For the purposes of model-free reinforcement learning (or interactive testing), the agent is able to interact with the frozen lake for a number of time steps that is equal to the number of tiles.

Your first task is to implement the frozen lake environment. Using Python, try to mimic the interface presented in Listing 1.

The class EnvironmentModel represents a model of an environment. The constructor of this class receives a number of states, a number of actions, and a seed that controls the pseudorandom number generator. Its subclasses must implement two methods: p and r. The method p returns the probability of transitioning from state to next state given action. The method r returns the expected reward in having transitioned from state to next state given action. The method draw receives a pair of state and action and returns a state drawn according to p together with the corresponding expected reward. Note that states and actions are represented by integers starting at zero. We highly recommend that you follow the same convention, since this will facilitate immensely the implementation of reinforcement learning algorithms. You can use a Python dictionary (or equivalent data structure) to map (from and to) integers to a more convenient representation when necessary. Note that, in general, agents may receive rewards drawn probabilistically by an environment, which is not supported in this simplified implementation.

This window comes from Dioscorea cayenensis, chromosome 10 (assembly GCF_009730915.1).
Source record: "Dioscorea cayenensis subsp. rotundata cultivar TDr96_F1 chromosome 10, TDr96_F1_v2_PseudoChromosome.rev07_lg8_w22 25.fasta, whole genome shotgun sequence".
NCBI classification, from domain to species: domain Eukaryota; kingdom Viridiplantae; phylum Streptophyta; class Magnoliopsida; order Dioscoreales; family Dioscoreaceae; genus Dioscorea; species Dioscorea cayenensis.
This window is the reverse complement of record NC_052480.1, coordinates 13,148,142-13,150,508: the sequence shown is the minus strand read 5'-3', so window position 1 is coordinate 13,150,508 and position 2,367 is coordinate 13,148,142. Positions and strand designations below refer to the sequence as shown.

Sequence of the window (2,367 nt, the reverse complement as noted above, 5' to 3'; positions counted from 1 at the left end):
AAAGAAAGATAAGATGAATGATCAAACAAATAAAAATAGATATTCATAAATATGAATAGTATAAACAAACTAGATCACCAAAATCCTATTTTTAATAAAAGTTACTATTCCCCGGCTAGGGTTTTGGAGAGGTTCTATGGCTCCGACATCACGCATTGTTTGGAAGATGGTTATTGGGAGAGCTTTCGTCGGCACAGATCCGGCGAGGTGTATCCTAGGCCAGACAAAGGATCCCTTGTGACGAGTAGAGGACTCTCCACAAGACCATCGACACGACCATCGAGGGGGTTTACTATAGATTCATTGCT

2 Tabular model-based reinforcement learning

Your next task is to implement policy evaluation, policy improvement, policy iteration, and value iteration. You may follow the interface suggested in Listing 2.

Listing 2: Tabular model-based algorithms.

def policy evaluation (env , policy , gamma, theta , max iterations ): value = np.zeros(env.n states , dtype=np.float)

The function policy evaluation receives an environment model, a deterministic policy, a discount factor, a tolerance parameter, and a maximum number of iterations. A deterministic policy may be represented by an array that contains the action prescribed for each state.